For an explanation of the methodology of this series, see the introduction.

"And he took cream and milk and the calf that he had prepared, and he placed [them] before them, and he was standing over them under the tree, and they ate" (Gen. 18:9)

Peshat (basic meaning):

Rashi: "and they ate". They appeared to be eating. From here we learn that a person should not deviate from custom.

Remez (hinted meaning):

Baal HaTurim: they ate" and then "they said to him". This is a hint to the Sages' words that one should not speak in the middle of a meal, lest the food descend into the trachea rather than the esophagus. (See Taanit 5b)

Terrestrial food has valuable spiritual elements

Derash (interpretive meaning):

Ohr HaChayim: Terrestrial food has valuable spiritual elements as we know from Proverbs (13:25) "a tzaddik eats to satisfy his soul." Abraham said to the angels that the reason they appeared like humans was so that they could eat his food, that the spiritual content of the food also assumed the forms of the physical world. The angels said that Abraham was correct, and so he should do as he said, to let them enjoy the spiritual content of the food.
Targum Yonatan: He set them before them, according to the way and conduct of the creatures of the world; and he served before them, and they sat under the tree; and it seemed to him as if they ate.
Maggid Mesharim: "A calf, soft and good" was intended to repair the aspect of din/judgment hinted at in "the young calf", and to lighten the severity of din.
He took "cream and milk" to hint at chesed/kindness to sweeten din/judgment.
"Under the tree" was to unite it with the Tree of Life which is tiferet.
Lubavitcher Rebbe: The Torah states that the angels ate the food which Abraham served to them, but Rashi above says "they appeared to be eating." If so, then Abraham did not do a mitzvah by feeding his guests since they were angels who did not need to eat and Abraham left the presence of the Shechina unnecessarily, how can we learn that "welcoming guests is greater than welcoming the Shechina" (Shabbat 127a) where no real guests were there, but rather angels?
But, as the Rebbe notes, in general with gemilut chasadim/acts of loving kindness, we focus on the result of the mitzvah such as the benefit to the guests in the food and drink received. However, with Hachnasat Orchim/hospitality, we rather focus not on the benefits received but rather on the good will demonstrated by the host, which Abraham showed in the highest degree possible. (Likutei Sichot 25:70)

Sod (esoteric, mystical meaning):

Do celestial angels eat?

Zohar 102: and they ate. " but do celestial angels eat? For the sake of Abraham's honor, so it seemed. Rabbi Elazar said: They did actually eat, because they are the "fire that consumes fire," and it is not as though. So they ate everything Abraham offered them, because from the perspective of Abraham [who represents chesed, it was perceptible that] they ate on a supernal level.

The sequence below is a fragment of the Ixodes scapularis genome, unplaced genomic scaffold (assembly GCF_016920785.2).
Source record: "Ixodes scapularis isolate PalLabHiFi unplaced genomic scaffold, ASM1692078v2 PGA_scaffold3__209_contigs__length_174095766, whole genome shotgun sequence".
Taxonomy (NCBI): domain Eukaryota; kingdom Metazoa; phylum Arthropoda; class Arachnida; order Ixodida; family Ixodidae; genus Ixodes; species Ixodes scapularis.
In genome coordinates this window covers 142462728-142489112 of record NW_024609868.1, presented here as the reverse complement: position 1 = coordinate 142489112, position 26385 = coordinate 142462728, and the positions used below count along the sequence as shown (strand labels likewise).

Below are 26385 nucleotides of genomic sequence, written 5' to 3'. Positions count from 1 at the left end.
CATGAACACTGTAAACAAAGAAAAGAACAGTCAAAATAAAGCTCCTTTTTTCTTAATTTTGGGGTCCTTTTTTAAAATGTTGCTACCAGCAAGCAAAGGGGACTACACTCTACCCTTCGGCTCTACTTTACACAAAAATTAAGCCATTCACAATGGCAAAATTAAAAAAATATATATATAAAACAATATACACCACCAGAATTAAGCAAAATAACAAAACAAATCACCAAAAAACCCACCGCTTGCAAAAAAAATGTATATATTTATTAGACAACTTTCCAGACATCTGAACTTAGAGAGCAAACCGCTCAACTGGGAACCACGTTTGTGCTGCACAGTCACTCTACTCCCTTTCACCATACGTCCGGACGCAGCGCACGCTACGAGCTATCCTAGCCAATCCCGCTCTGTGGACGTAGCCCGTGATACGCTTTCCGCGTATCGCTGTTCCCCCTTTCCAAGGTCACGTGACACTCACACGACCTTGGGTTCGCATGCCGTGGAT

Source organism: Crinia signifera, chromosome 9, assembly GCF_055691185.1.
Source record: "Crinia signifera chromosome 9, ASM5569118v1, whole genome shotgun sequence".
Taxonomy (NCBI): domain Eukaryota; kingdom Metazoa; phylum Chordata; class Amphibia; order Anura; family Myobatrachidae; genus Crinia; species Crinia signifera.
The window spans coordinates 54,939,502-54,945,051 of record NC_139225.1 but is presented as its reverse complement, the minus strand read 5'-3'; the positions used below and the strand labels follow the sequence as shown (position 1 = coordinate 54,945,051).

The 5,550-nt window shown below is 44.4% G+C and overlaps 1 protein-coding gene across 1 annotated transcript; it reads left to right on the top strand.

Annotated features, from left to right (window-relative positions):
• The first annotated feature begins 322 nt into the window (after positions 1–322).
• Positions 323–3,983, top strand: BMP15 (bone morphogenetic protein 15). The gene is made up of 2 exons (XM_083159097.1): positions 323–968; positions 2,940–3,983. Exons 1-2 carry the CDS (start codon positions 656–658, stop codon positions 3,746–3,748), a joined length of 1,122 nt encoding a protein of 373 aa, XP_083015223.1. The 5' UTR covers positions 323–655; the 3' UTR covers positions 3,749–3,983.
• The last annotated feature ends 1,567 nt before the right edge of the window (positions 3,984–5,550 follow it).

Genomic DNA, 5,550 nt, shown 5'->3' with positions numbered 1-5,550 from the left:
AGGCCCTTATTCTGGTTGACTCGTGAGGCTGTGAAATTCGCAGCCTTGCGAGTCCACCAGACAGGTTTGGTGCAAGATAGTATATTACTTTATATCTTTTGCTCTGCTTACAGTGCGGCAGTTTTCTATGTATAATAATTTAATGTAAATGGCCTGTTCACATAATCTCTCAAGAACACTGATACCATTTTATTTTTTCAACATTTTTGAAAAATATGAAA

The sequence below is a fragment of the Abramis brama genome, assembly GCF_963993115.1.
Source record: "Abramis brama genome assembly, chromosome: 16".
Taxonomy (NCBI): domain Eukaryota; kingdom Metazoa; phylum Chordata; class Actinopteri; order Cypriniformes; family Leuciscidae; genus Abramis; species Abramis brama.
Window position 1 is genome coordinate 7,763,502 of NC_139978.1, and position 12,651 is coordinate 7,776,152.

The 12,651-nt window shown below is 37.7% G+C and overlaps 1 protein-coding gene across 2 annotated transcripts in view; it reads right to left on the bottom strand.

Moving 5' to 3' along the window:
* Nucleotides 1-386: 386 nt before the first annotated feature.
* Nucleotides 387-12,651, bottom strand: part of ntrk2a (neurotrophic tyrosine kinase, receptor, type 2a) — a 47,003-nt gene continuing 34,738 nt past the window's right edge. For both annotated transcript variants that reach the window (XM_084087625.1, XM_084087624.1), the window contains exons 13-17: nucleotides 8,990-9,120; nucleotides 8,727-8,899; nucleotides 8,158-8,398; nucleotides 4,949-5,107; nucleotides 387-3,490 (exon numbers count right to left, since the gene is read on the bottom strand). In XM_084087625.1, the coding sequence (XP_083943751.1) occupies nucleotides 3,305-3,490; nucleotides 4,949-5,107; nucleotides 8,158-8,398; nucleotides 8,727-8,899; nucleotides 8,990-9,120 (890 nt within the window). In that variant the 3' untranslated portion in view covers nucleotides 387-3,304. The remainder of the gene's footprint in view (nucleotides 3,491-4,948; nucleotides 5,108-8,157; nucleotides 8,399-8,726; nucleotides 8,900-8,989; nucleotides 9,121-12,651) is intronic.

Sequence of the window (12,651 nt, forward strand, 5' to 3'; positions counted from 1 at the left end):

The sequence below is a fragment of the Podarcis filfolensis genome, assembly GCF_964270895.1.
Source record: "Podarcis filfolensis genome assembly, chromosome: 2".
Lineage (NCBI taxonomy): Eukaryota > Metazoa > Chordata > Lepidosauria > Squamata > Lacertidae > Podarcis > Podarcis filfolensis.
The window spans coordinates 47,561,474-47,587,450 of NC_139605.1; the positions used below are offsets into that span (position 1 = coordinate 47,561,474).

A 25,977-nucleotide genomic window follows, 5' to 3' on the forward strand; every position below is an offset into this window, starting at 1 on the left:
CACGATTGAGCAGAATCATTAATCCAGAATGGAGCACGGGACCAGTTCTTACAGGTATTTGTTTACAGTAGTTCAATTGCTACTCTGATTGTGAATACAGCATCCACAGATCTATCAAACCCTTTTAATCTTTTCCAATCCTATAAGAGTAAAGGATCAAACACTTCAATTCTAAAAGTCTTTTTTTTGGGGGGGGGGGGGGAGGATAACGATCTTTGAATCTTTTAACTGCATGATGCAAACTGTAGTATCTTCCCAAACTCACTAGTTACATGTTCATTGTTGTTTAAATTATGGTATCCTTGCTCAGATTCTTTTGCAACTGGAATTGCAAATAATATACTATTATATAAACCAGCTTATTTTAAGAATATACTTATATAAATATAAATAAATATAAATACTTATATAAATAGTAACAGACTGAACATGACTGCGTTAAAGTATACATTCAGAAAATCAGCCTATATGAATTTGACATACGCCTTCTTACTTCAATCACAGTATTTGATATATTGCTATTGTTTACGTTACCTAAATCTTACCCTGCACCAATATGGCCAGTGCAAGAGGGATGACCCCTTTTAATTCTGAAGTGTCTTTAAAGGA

BeRahamim LeHayyim: "He took cream and milk and the calf...."
Hey, wait right here! I learned in Ba'al Teshuva 101 that there is a problem mixing milk and meat. Cream and Milk and then Calf? Did not Abraham observe all of the commandments before the Torah was given? What is going on here?

The Course Manual for Introduction to Kashrut says: Milk then meat, never meat then milk. Remember the Shavuot festival and the dairy frenzy, particularly with the complicated morning meal when we eat dairy first, then wait, then eat the meat to satisfy the mitzvah of eating meat during the Holidays. Guess what? Perhaps that is what Abraham was doing. The Torah tells us that he asked Sarah to make cakes, which some interpret as Matzot. If they are making Matzot, then this is Holiday time, and we must eat meat.

Tiferet is...the middle harmonizing bar

What is the reason for our uptightness about mixing? It is the Torah that tells us to not do so, three times in fact, if you didn't get it in the first two. Three always relates to tiferet, the synthesis of thesis and antithesis, the middle harmonizing bar. Jacob who redeemed Abraham/chesed from the right, and Isaac/gevura who came from on the left. Titen Emet LeJacob--"Give truth to Jacob." That's the truth mentioned above. Jacob stands as the vehicle for G‑d's attribute of tiferet/Harmony, related to the letter vav of G‑d's 4-letter Name of yud and hei and vav and hei.Vav's gemataria is 6, so is it surprising that between the red gevura of meat and the white chesed of milk we need a 6 hour = vav = tiferet period of time between eating?! (And for those traditions that require only 3 hours, well all 3's are tiferet, right?)

Note, though, we can go from white milk chesed directly to red meat gevura without such a break, as long as we take precautions like rinsing our mouth, changing the bread we used for dairy to fresh bread for meat, etc., although there are many communities that mandate an hour's wait as well. [See your laws of Shavuot morning meal for more]. Perhaps that is because we are following the "normal" progression of going from chesed/kindness to gevura/strictness by having meat after milk. When we do the reverse, namely from meat to milk, we need a "resistor", the letter vav which is shaped like a resistor, for the tiferet Harmonizer, and the 6 hours intermezzo.

Guess what we just did? Alchemy. That is right. We are being spiritually attuned to using physical substances to create a certain vibration here on the earth-plane. And that most likely was what our forefather Abraham was doing when he first brought cream and milk, and then the calf. No veal parmesan here. Guaranteed.

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